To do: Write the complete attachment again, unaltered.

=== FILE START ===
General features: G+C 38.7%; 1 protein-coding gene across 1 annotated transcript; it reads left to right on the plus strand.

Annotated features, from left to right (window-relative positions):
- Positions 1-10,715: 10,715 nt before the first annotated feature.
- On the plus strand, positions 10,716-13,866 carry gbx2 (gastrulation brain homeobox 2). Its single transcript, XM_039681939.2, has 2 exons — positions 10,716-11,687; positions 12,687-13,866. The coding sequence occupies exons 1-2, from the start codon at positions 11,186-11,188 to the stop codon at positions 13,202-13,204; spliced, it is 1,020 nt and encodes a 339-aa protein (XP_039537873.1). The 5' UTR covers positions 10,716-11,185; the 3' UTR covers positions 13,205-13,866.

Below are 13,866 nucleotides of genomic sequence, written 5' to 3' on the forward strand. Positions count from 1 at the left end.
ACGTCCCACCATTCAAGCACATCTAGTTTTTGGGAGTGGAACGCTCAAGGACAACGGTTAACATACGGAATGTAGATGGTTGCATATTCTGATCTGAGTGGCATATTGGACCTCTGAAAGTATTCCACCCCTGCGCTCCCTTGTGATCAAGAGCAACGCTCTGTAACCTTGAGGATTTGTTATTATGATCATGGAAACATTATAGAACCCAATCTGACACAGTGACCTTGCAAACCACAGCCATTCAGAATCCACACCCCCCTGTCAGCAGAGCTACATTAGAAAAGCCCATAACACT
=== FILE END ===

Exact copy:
General features: G+C 38.7%; 1 protein-coding gene across 1 annotated transcript; it reads left to right on the plus strand.

Annotated features, from left to right (window-relative positions):
- Positions 1-10,715: 10,715 nt before the first annotated feature.
- On the plus strand, positions 10,716-13,866 carry gbx2 (gastrulation brain homeobox 2). Its single transcript, XM_039681939.2, has 2 exons — positions 10,716-11,687; positions 12,687-13,866. The coding sequence occupies exons 1-2, from the start codon at positions 11,186-11,188 to the stop codon at positions 13,202-13,204; spliced, it is 1,020 nt and encodes a 339-aa protein (XP_039537873.1). The 5' UTR covers positions 10,716-11,185; the 3' UTR covers positions 13,205-13,866.

Below are 13,866 nucleotides of genomic sequence, written 5' to 3' on the forward strand. Positions count from 1 at the left end.
ACGTCCCACCATTCAAGCACATCTAGTTTTTGGGAGTGGAACGCTCAAGGACAACGGTTAACATACGGAATGTAGATGGTTGCATATTCTGATCTGAGTGGCATATTGGACCTCTGAAAGTATTCCACCCCTGCGCTCCCTTGTGATCAAGAGCAACGCTCTGTAACCTTGAGGATTTGTTATTATGATCATGGAAACATTATAGAACCCAATCTGACACAGTGACCTTGCAAACCACAGCCATTCAGAATCCACACCCCCCTGTCAGCAGAGCTACATTAGAAAAGCCCATAACACT